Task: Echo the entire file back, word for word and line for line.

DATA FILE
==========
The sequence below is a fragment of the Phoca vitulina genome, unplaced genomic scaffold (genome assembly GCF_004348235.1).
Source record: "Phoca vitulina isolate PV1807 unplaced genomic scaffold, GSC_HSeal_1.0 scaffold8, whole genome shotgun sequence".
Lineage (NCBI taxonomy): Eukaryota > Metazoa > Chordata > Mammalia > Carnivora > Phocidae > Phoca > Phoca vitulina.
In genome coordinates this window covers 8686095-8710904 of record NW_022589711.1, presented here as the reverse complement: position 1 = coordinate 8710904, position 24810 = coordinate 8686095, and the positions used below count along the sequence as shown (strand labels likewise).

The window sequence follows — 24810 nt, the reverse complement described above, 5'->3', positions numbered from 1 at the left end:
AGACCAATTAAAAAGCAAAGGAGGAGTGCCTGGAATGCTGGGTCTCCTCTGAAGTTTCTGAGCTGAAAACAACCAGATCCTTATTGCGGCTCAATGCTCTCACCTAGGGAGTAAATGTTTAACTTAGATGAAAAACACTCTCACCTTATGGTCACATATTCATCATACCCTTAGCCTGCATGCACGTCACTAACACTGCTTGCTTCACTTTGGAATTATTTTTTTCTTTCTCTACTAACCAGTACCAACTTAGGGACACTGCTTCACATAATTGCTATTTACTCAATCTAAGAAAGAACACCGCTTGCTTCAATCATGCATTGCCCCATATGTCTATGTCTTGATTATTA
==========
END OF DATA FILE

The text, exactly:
The sequence below is a fragment of the Phoca vitulina genome, unplaced genomic scaffold (genome assembly GCF_004348235.1).
Source record: "Phoca vitulina isolate PV1807 unplaced genomic scaffold, GSC_HSeal_1.0 scaffold8, whole genome shotgun sequence".
Lineage (NCBI taxonomy): Eukaryota > Metazoa > Chordata > Mammalia > Carnivora > Phocidae > Phoca > Phoca vitulina.
In genome coordinates this window covers 8686095-8710904 of record NW_022589711.1, presented here as the reverse complement: position 1 = coordinate 8710904, position 24810 = coordinate 8686095, and the positions used below count along the sequence as shown (strand labels likewise).

The window sequence follows — 24810 nt, the reverse complement described above, 5'->3', positions numbered from 1 at the left end:
AGACCAATTAAAAAGCAAAGGAGGAGTGCCTGGAATGCTGGGTCTCCTCTGAAGTTTCTGAGCTGAAAACAACCAGATCCTTATTGCGGCTCAATGCTCTCACCTAGGGAGTAAATGTTTAACTTAGATGAAAAACACTCTCACCTTATGGTCACATATTCATCATACCCTTAGCCTGCATGCACGTCACTAACACTGCTTGCTTCACTTTGGAATTATTTTTTTCTTTCTCTACTAACCAGTACCAACTTAGGGACACTGCTTCACATAATTGCTATTTACTCAATCTAAGAAAGAACACCGCTTGCTTCAATCATGCATTGCCCCATATGTCTATGTCTTGATTATTA